Walking is an excellent way to strengthen the muscles of your pelvic floor. By walking at a brisk pace for 20–30 minutes several times per week, you’ll build pelvic floor strength. Choose an outdoor space with gentle slopes if possible. Alternatively, walk on a treadmill angled slightly upward. A healthy pelvic floor is key to preventing or reducing incontinence as well as protecting against organ prolapse.
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What are Your Pelvic Floor Muscles?
The muscles of the pelvic floor form a network of muscle tissue that connects the tailbone to the bones of the pelvis, including your pubic bone. These pelvic muscles control the release of urine, fecal matter, and flatulence. This makes them an essential set of muscles that should not be ignored when we discuss overall health.
What are the Risks of a Weak Pelvic Floor?
Pelvic floor weakness puts you at increased risk of fecal and urinary incontinence. Additionally, weak pelvic floor muscles can lead to prolapse of the bladder, bowel, and other pelvic organs. Whether you are currently experiencing any of these symptoms or wish to prevent them, this study found that brisk walking is one of the best pelvic floor exercises for preventing urinary incontinence.
5 Tips for Walking to Strengthen Your Pelvic Floor
Your first step in improved pelvic floor strength is taking that first step. Add a walking routine to your exercise program to strengthen your essential muscles. To get the most out of walking and improve the strength of your pelvic floor, follow these tips.
Choose a Brisk Pace
Setting a pace with brisk, long strides will work wonders for your pelvic floor. By pushing yourself to work a little more strenuously than usual, you’ll give the muscles a workout. This increased tension will serve as excellent pelvic floor muscle training and increase your overall pelvic health.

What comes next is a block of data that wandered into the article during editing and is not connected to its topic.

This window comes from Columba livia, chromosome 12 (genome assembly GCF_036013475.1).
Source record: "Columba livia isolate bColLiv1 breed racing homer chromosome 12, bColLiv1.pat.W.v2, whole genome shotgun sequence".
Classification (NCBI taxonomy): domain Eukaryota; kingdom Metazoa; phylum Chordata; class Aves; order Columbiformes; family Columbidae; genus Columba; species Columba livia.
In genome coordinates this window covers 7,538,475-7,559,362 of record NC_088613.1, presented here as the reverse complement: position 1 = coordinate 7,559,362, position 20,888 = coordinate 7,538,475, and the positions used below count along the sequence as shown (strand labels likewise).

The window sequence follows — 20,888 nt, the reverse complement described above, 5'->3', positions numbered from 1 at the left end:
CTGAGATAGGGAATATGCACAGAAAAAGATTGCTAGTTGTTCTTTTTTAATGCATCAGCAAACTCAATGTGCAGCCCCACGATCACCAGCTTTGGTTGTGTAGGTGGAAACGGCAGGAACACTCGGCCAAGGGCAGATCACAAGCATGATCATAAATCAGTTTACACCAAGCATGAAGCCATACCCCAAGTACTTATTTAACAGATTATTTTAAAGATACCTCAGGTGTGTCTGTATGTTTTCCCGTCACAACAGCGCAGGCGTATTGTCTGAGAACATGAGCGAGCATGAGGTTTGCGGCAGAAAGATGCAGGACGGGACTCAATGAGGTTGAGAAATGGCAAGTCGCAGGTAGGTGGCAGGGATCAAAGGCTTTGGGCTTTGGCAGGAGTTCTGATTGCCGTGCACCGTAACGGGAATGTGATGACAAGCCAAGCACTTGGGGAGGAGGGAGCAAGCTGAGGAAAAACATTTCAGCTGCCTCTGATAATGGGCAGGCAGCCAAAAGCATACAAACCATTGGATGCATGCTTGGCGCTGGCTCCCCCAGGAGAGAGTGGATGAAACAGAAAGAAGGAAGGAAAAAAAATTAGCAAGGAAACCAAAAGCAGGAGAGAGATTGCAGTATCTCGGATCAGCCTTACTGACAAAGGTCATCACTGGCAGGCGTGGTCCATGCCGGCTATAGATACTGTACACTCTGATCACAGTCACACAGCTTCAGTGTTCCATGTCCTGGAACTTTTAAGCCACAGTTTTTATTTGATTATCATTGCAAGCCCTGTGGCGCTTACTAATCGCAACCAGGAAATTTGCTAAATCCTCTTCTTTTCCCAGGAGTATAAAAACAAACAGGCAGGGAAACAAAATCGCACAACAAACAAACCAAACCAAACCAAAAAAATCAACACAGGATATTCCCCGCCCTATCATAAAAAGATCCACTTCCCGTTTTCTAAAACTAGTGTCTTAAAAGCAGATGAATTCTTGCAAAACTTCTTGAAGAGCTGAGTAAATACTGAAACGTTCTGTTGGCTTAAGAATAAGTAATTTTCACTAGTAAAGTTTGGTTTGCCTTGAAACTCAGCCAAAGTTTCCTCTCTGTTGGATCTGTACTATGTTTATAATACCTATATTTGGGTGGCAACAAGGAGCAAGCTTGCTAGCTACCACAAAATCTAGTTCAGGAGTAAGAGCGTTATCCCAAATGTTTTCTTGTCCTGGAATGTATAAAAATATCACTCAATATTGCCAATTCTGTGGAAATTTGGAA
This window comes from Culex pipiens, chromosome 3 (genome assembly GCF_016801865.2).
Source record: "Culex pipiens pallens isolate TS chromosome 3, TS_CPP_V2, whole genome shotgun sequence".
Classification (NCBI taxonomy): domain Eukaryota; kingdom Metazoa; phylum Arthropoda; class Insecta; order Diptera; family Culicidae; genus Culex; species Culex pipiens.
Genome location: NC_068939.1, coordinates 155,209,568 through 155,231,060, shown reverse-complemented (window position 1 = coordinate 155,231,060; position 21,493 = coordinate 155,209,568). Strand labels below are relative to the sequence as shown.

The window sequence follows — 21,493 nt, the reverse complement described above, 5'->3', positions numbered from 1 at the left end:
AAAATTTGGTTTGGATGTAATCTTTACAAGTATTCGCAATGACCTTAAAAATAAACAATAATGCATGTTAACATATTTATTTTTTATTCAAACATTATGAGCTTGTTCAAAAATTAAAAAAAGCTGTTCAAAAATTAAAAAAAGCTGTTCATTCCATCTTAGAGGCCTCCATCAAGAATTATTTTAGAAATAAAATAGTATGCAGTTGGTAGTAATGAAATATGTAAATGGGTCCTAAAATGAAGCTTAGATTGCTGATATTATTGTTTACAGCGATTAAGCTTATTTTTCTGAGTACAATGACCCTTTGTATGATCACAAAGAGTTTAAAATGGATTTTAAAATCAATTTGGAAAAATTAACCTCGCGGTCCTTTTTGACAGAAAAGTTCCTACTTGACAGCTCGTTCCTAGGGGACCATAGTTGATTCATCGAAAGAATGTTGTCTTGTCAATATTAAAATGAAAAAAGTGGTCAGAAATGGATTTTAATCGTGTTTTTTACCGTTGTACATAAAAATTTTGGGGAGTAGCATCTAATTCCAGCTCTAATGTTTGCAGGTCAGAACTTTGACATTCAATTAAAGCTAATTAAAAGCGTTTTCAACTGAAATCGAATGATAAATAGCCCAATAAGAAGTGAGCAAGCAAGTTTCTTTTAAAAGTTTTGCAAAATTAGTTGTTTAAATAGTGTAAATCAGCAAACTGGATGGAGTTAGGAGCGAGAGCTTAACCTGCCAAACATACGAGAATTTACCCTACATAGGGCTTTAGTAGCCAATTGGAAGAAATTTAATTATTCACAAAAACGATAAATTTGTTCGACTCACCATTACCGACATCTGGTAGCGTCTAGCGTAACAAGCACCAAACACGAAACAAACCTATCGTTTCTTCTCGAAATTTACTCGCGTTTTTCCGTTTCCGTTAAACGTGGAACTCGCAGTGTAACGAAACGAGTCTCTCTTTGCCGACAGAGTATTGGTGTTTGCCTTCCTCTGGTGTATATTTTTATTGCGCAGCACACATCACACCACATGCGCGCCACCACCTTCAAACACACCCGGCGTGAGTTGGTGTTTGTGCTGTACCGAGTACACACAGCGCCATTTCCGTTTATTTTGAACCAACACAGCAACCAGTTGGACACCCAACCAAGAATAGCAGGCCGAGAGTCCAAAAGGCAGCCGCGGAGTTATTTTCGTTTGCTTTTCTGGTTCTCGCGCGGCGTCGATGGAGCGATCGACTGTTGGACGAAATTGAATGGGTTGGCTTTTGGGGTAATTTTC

Keep it Brief
There’s no need for marathons here. A brisk walk performed for 20–30 minutes is all that’s required to strengthen your essential pelvic floor muscles. Avoid pushing yourself to the point of fatigue. Exhausting your pelvic floor muscles can actually cause them to relax, doing more harm than good. Incorporate a 20–30-minute walk into your schedule 5–7 days per week to get great results.
Incorporate Gentle Slopes
If possible, walk in an outdoor space with gradual rises. Walking uphill recruits more muscle groups, leading to increased benefits for your pelvic floor. You don’t have to perform an intense hill climb since this will lead to exhaustion rather than improvement, but taking a winding path up a slope is excellent pelvic floor muscle training.
Use Your Glutes
The muscles in your butt, also known as your glutes, should be activated while walking to best strengthen your pelvic floor. The best way to do this is to walk with purpose, with long but comfortable strides. Walking slightly uphill also helps engage the correct muscles. If you’re not feeling a workout in your glutes, it’s time to increase the pace or try a longer stride.
Angle Your Treadmill Upward